Intraventricular Hemorrhage in the Premature Infant: A Changing Outlook

Shlomo Shinnar, Richard A. Molteni, Karen Gammon, Bernard J. D'souza, Jeremy Altman, John M. Freeman

Research output: Contribution to journalArticle

Abstract

OVER the past decade morbidity and mortality among very-low-birth-weight preterm infants decreased dramatically. With improved survival, a previously rare diagnosis — intraventricular hemorrhage — became increasingly common.1 Introduction of the CT scanner revealed that 32 to 44 per cent of infants weighing under 1500 g at birth had subependymal hemorrhage or intraventricular hemorrhage. Routine scanning of infants weighing under 1800 g became common. The mortality from severe hemorrhage was estimated to be 50 to 65 per cent, and hydrocephalus was believed to develop in 45 to 100 per cent of the survivors.2 3 4 5 6 7 Various medical approaches to the therapy of posthemorrhagic.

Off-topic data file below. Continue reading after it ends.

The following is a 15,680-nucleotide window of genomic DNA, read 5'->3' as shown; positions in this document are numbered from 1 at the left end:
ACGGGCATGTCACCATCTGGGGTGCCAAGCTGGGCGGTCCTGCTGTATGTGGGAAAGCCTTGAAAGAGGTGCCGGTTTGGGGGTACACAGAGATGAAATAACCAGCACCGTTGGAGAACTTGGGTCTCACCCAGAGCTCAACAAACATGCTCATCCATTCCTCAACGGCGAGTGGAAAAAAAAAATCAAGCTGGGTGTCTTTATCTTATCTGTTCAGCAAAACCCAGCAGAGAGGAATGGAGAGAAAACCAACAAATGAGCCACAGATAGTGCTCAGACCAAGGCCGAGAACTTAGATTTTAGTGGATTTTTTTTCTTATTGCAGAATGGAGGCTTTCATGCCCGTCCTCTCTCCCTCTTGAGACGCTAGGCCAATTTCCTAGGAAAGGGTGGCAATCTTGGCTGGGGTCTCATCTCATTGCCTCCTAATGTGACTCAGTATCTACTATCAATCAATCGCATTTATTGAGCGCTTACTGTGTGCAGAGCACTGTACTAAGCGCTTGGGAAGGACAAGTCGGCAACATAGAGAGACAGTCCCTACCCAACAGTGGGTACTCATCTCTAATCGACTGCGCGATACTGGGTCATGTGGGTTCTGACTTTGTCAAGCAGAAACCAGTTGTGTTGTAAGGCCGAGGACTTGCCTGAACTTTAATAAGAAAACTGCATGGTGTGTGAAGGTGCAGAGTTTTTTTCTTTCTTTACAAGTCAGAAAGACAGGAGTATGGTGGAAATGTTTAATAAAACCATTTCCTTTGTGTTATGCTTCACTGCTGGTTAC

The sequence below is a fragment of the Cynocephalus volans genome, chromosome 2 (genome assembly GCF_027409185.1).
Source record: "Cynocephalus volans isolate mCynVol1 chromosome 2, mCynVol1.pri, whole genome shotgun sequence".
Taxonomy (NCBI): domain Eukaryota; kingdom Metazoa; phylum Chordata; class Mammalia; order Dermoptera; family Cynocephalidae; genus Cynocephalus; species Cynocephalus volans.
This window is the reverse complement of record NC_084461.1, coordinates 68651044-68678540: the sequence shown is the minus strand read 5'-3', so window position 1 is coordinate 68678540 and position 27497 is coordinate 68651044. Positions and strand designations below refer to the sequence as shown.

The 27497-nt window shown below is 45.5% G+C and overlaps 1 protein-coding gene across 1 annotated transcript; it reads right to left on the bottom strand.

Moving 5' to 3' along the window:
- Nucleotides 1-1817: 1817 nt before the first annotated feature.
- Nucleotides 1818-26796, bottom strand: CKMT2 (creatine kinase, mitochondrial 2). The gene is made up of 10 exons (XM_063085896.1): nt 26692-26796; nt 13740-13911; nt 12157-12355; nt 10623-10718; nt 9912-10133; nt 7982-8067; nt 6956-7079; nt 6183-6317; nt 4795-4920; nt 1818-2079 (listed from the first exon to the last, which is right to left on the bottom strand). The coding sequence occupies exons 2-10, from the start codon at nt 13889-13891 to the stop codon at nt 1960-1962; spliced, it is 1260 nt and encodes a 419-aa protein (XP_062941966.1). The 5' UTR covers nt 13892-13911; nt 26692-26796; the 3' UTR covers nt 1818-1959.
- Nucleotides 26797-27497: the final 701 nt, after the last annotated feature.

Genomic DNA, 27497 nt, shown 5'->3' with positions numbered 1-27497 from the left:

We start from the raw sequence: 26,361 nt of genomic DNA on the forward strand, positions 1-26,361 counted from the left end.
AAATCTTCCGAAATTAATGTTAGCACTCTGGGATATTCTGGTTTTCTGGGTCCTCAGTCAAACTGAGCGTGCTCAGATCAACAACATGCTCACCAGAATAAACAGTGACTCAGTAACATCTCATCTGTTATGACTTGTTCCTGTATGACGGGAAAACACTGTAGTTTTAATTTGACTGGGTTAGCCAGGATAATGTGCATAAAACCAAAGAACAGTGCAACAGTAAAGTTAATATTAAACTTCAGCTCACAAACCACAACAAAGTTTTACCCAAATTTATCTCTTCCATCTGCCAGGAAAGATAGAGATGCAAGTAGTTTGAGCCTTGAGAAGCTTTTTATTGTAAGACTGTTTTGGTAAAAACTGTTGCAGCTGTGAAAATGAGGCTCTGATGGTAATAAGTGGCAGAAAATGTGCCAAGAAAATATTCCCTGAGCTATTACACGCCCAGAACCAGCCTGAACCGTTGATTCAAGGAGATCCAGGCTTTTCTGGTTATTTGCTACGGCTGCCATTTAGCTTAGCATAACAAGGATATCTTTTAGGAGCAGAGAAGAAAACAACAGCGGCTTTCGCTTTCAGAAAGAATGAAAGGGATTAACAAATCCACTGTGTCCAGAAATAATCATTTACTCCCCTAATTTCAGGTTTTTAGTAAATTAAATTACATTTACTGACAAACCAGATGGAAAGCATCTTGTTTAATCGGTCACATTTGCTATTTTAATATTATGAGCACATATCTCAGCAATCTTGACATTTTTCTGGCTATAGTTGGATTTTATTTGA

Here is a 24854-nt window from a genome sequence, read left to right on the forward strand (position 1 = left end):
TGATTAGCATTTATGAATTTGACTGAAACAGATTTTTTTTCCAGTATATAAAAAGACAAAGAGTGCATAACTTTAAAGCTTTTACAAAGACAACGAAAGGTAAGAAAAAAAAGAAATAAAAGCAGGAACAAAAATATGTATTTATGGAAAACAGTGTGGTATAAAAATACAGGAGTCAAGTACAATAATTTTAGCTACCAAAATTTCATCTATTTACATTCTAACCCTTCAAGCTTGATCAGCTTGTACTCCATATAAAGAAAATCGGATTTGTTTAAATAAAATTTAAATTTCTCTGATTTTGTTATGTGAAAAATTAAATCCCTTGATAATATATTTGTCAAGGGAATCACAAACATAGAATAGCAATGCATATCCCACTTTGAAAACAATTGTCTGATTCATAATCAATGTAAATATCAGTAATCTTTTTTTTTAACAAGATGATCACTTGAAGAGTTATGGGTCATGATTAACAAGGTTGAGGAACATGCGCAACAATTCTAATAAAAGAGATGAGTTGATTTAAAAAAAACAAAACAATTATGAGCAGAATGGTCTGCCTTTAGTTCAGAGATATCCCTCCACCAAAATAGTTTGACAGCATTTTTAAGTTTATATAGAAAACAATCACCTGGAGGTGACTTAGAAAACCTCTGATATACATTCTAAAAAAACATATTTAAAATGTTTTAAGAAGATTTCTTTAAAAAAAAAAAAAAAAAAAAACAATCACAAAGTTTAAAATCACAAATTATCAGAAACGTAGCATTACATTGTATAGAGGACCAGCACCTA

Original languageEnglish (US)
Pages (from-to)1464-1468
Number of pages5
JournalNew England Journal of Medicine
Volume306
Issue number24
DOIs
StatePublished - Jun 17 1982

ASJC Scopus subject areas

  • Medicine(all)

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    Shinnar, S., Molteni, R. A., Gammon, K., D'souza, B. J., Altman, J., & Freeman, J. M. (1982). Intraventricular Hemorrhage in the Premature Infant: A Changing Outlook. New England Journal of Medicine, 306(24), 1464-1468. https://doi.org/10.1056/NEJM198206173062406